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  • Commodore William M. Crane, USN (1776 - 1846)
    Commodore William Montgomery Crane (1776 – 18 March 1846) was an officer in the United States Navy during the First Barbary War and the War of 1812. He was the son of Gen. William Crane who was wound...
  • William Shaler, U.S. Consul (1773 - 1833)
    William Shaler (1773 – March 29, 1833) was an American government official who served as a diplomat and confidential agent in several foreign locations, including Algiers, Mexico and Cuba. From 181...
  • Lt. John Templar Shubrick (1788 - 1815)
    John Templar Shubrick (28 Sep 1788-1815) was the son of Col. Thomas Shubrick and wife Mary Branford. He married Elizabeth Matilda Ludlow. John Templar Shubrick was born on Bull's island, South Caroli...
  • Commodore Edward Preble (1761 - 1807)
    Find A Grave Memorial Edward Preble was the fourth child of the second marriage of Brigader General Jedediah Preble; Commodore Edward Preble served as commodore of the USS Constitution during the Barba...
  • Thomas Jefferson, 3rd President of The United States Of America (1743 - 1826)
    Thomas Jefferson was part of the Committee of Five appointed by the Continental Congress to draft the Declaration of Independence and the main author. The others were John Adams, Roger Sherman, Robert ...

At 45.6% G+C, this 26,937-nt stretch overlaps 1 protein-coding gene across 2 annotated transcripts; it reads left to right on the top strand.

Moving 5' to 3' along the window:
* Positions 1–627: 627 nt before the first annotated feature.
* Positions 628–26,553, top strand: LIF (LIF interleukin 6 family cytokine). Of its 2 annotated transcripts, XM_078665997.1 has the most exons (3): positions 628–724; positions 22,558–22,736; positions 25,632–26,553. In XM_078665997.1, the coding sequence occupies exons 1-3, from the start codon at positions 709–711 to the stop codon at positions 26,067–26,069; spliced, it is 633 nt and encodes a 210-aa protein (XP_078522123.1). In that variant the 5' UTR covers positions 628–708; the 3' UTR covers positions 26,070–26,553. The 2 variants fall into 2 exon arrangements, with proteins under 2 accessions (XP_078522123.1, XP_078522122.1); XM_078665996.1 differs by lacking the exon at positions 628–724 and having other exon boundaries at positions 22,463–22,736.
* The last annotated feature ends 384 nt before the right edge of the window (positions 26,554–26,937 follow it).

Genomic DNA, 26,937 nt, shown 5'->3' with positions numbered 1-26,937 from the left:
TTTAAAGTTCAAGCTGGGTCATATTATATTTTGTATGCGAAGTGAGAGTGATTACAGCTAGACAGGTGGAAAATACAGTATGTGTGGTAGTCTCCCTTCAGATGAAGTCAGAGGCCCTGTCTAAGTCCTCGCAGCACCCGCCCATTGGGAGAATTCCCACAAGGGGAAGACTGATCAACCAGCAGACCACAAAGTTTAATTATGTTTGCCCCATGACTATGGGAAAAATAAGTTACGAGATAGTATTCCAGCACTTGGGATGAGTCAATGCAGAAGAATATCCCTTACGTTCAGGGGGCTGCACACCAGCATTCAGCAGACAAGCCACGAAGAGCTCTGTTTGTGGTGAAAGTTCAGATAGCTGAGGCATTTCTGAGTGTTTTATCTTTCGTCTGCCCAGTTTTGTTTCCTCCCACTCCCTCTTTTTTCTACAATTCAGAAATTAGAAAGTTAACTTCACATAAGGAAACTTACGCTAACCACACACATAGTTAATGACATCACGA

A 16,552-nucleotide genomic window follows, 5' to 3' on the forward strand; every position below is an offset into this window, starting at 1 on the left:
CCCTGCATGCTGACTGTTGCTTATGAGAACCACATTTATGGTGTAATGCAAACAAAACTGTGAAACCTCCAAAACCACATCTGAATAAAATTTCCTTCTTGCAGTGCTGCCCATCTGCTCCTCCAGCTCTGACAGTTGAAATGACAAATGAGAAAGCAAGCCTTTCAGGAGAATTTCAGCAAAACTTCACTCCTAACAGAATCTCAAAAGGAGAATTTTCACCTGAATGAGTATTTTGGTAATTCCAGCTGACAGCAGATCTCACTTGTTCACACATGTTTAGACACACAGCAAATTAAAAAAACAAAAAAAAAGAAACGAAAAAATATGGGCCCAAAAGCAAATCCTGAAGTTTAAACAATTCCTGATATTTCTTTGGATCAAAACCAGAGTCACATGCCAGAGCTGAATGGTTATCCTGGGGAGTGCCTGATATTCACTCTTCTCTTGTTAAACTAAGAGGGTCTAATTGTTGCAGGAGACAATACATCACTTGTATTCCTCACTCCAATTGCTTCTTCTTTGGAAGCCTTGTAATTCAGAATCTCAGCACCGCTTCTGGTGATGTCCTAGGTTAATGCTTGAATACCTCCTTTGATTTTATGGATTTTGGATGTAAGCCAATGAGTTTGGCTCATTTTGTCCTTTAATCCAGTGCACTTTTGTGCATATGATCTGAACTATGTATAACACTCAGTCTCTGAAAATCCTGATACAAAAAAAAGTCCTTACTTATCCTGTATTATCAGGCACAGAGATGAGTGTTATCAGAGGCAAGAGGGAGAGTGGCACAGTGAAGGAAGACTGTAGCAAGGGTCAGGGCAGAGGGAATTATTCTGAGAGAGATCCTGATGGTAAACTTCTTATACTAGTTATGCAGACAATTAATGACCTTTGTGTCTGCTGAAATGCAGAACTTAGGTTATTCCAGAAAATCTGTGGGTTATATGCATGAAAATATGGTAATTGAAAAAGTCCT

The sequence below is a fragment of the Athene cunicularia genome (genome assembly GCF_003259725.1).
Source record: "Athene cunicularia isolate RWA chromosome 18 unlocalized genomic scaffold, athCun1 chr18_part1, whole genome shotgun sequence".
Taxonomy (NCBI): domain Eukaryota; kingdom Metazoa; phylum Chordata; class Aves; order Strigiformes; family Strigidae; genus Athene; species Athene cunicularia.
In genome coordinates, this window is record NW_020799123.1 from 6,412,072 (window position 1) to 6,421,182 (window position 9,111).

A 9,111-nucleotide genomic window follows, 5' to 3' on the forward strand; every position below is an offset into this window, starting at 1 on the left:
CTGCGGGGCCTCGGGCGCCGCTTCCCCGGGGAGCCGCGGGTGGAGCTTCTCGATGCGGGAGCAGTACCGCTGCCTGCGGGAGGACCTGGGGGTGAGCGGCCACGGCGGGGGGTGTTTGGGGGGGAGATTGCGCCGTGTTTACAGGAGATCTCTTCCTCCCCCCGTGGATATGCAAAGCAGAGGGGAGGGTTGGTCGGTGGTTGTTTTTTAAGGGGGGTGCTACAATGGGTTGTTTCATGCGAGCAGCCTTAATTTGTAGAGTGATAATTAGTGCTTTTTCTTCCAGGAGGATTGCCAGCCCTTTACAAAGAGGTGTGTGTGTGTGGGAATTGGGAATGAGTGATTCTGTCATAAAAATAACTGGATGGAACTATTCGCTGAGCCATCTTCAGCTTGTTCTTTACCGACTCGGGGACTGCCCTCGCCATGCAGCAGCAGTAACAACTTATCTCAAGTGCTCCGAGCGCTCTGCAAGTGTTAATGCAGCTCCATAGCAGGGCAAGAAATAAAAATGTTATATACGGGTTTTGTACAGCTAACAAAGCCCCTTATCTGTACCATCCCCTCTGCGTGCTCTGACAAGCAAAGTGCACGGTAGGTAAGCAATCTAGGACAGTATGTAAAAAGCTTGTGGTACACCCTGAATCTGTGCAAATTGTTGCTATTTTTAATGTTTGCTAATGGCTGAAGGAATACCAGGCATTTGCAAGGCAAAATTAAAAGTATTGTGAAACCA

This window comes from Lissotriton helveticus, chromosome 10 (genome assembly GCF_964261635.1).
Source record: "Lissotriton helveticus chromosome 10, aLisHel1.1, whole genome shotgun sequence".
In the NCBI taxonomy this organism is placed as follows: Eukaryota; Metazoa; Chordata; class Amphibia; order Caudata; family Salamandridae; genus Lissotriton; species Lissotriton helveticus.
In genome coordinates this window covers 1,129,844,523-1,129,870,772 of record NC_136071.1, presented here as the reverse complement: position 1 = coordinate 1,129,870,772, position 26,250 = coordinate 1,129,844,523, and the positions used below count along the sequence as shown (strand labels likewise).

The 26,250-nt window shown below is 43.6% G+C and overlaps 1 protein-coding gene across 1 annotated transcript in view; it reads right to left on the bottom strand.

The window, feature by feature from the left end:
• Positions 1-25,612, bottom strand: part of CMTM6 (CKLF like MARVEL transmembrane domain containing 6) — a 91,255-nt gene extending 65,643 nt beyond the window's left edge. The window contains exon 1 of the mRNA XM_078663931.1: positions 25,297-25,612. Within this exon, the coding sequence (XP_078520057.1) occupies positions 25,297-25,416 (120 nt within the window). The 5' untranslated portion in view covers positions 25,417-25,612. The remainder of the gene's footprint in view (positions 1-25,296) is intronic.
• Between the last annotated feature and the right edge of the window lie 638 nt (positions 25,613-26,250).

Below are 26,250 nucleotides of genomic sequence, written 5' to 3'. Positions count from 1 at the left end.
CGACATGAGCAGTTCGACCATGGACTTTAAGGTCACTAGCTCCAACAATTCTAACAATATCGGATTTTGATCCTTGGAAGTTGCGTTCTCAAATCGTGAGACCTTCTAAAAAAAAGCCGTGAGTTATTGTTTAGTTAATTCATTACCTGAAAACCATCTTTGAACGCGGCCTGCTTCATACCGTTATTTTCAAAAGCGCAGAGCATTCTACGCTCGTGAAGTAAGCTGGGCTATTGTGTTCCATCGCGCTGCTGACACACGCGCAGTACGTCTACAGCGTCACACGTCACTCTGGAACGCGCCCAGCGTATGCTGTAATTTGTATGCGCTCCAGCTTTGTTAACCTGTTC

This project will focus on two wars the young United States fought off the coast of North Africa. Though little known, these wars cemented the country's position in the world as a naval power.

What? You've never heard of the Barbary Coast Wars? Are you familiar with the US Marine Corp Hymn? "From the halls of Montezuma to the shores of Tripoli. . ." Tripoli was a major port in North Africa.


The First Barbary War (1801–1805), also known as the Tripolitan War or the Barbary Coast War, was the first of two wars fought between the United States and the Northwest African Berber Muslim states known collectively as the Barbary States. These were Tripoli and Algiers, which were quasi-independent entities nominally belonging to the Ottoman Empire, and the independent Sultanate of Morocco.

The Second Barbary War (1815), also known as the Algerine or Algerian War, was the second of two wars fought between the United States and the Ottoman Empire's North African regencies of Tripoli, Tunis, and Algeria known collectively as the Barbary states. The war between the Barbary States and the U.S. ended in 1815; the international dispute would effectively be ended the following year by Great Britain and the Netherlands. The war brought an end to the American practice of paying tribute to the pirate states and helped mark the beginning of the end of piracy in that region, which had been rampant in the days of Ottoman domination (16th–18th centuries). Within decades, European powers built ever more sophisticated and expensive ships which the Barbary pirates could not match in numbers or technology.